War of the Rebellion: Serial 052 Page 0627 Chapter XLII. CORRESPONDENCE, ETC.-UNION.

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mountain was caused by the inspectors and their party adjusting the picket line.

Scouting parties from Colonel Atkins' regiment just in. They scouted the country from Gordon's Mills to this place west of the Chickamauga Creek, and report no enemy found. Rebel pickets were withdrawn from west side of Chickamauga at two or three points yesterday morning. Three deserters arrived from Maney's brigade; know very little; left their brigade this morning while it was marching, as they understood, to La Fayette; they lay in line of battle yesterday and last night near Rock Spring Church; they came from La Fayette day before yesterday; say Bragg at La Fayette. Will send them to corps headquarters to-morrow morning. They know nothing of the gaps; made their way over the mountain.

Very respectfully,



HDQRS. NINETY-SECOND REGIMENT ILLINOIS VOLS., September 14, 1863-4.30 a. m. (Received 12 m.)


Assistant Adjutant-General:

Private Updegraff, Company D, my regiment, left with wagon train at mouth Chickamauga, on Tennessee River, with prisoners to turn over to Colonel Wilder; has just come up. He is intelligent and says he saw Generals Crittenden and Palmer yesterday about 2 p. m. 2 miles below Gordon's Mills, and after dinner, when he left, the troops just began moving out on the road toward La Fayette, Wilder's brigade in rear of trains, guarding them.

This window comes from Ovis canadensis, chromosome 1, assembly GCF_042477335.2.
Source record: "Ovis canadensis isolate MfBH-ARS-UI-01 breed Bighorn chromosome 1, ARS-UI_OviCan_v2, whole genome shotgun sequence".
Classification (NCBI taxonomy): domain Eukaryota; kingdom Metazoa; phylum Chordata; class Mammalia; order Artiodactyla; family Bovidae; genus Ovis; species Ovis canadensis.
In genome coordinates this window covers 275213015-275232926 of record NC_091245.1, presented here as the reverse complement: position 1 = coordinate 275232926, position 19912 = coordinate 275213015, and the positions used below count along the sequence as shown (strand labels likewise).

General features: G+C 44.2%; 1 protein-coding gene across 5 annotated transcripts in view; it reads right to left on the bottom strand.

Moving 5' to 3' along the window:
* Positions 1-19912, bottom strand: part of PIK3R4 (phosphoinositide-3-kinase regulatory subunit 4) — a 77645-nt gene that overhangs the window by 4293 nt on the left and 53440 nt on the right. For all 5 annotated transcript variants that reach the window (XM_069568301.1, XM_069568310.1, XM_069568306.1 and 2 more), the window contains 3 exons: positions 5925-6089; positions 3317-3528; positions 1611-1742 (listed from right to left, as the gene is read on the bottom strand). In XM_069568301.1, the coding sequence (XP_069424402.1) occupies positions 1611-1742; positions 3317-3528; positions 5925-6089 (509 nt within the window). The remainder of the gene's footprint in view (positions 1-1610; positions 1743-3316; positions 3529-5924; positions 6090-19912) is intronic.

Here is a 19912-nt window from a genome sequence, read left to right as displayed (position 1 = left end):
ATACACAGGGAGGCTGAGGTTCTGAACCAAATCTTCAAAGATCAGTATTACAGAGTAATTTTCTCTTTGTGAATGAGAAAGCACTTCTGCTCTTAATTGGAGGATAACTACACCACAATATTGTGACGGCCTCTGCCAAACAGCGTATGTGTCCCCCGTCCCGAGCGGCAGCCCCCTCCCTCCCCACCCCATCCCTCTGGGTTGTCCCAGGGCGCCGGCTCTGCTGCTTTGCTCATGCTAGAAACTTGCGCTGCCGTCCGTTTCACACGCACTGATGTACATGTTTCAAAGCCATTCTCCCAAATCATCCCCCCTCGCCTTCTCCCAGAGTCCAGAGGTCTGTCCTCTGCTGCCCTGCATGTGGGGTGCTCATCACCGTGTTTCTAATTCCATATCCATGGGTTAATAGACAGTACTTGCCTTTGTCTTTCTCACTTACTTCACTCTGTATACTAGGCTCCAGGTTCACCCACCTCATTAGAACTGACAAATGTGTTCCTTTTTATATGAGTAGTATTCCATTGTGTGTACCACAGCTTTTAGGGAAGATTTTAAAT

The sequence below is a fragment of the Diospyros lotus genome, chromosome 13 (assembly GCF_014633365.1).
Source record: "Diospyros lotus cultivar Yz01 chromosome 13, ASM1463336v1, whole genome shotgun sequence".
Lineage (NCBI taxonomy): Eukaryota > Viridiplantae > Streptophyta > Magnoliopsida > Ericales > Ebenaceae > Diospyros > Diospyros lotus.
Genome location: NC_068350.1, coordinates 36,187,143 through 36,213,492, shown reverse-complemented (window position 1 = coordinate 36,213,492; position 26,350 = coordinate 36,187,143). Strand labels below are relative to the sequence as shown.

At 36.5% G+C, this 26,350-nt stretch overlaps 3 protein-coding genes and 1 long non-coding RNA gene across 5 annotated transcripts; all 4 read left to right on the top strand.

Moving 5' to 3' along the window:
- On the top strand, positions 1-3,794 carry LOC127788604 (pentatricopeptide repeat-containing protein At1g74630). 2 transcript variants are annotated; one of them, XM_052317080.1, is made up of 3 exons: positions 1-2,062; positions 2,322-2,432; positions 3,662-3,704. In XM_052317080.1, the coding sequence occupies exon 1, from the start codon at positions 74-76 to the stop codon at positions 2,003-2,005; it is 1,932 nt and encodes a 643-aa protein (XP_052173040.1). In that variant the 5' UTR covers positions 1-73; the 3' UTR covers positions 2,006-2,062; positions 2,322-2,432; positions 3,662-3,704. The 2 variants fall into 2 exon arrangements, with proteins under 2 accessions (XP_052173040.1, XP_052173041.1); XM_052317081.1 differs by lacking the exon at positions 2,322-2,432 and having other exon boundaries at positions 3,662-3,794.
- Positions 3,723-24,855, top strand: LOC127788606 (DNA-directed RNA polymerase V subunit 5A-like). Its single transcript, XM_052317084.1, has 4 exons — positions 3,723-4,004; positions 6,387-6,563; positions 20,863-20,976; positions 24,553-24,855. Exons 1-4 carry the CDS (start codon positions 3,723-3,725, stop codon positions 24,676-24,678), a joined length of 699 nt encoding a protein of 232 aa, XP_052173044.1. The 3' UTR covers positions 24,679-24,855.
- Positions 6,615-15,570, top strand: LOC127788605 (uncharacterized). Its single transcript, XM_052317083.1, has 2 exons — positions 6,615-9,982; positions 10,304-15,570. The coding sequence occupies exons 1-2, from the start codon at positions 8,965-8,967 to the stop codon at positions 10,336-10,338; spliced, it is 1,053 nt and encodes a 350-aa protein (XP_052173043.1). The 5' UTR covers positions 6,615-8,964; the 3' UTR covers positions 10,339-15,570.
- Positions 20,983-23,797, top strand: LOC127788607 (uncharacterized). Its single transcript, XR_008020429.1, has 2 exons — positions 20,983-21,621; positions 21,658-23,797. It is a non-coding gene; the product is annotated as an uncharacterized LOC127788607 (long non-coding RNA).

He (Updegraff) went to Chattanooga and left there, via Summertown, this morning; got off the road and went down on to the Cove road at Nickajack trace; thence here, making inquiries. William Hirst and other citizens told him none of the enemy had been on the Cove road since Friday last.

Most respectfully,


Colonel Ninety-second Illinois.

HEADQUARTERS TWENTIETH ARMY CORPS, At Signal Station on Top of Mountain, September 14, 1863-4.20 a. m.

Brigadier General J. A. GARFIELD,

Chief of Staff:

Two of my divisions are now marching with all haste to join General Thomas. I first received your order to join him with five days' rations and my ammunition. My dispositions were made accordingly, and when the mountain road was full of my ammunition and supply trains I received another order from General Thomas to join him with two divisions, with three days' rations and 60 rounds of ammunition. The ammunition and three days' supplies of course preceded my troops, and in consequence the rear of my column could not get on top of Lookout Mountain until after night-fall. I intended